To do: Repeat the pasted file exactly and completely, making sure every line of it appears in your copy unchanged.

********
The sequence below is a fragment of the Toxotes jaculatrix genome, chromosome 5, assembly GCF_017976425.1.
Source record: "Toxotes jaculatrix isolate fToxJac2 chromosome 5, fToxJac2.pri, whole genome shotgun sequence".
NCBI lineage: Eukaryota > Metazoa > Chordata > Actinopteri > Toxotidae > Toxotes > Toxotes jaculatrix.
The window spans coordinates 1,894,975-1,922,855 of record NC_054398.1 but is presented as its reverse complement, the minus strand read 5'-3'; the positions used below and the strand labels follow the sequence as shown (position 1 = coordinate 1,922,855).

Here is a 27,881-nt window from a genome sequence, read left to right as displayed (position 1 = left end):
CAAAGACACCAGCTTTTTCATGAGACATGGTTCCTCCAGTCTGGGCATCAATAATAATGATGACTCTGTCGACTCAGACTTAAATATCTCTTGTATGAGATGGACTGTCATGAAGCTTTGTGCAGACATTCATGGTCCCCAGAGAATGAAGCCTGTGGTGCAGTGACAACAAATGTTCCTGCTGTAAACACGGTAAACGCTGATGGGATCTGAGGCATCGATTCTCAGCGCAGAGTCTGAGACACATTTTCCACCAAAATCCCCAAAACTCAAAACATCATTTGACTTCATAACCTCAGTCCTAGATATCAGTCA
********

The sequence below is a fragment of the Toxotes jaculatrix genome, chromosome 5, assembly GCF_017976425.1.
Source record: "Toxotes jaculatrix isolate fToxJac2 chromosome 5, fToxJac2.pri, whole genome shotgun sequence".
NCBI lineage: Eukaryota > Metazoa > Chordata > Actinopteri > Toxotidae > Toxotes > Toxotes jaculatrix.
The window spans coordinates 1,894,975-1,922,855 of record NC_054398.1 but is presented as its reverse complement, the minus strand read 5'-3'; the positions used below and the strand labels follow the sequence as shown (position 1 = coordinate 1,922,855).

Here is a 27,881-nt window from a genome sequence, read left to right as displayed (position 1 = left end):
CAAAGACACCAGCTTTTTCATGAGACATGGTTCCTCCAGTCTGGGCATCAATAATAATGATGACTCTGTCGACTCAGACTTAAATATCTCTTGTATGAGATGGACTGTCATGAAGCTTTGTGCAGACATTCATGGTCCCCAGAGAATGAAGCCTGTGGTGCAGTGACAACAAATGTTCCTGCTGTAAACACGGTAAACGCTGATGGGATCTGAGGCATCGATTCTCAGCGCAGAGTCTGAGACACATTTTCCACCAAAATCCCCAAAACTCAAAACATCATTTGACTTCATAACCTCAGTCCTAGATATCAGTCA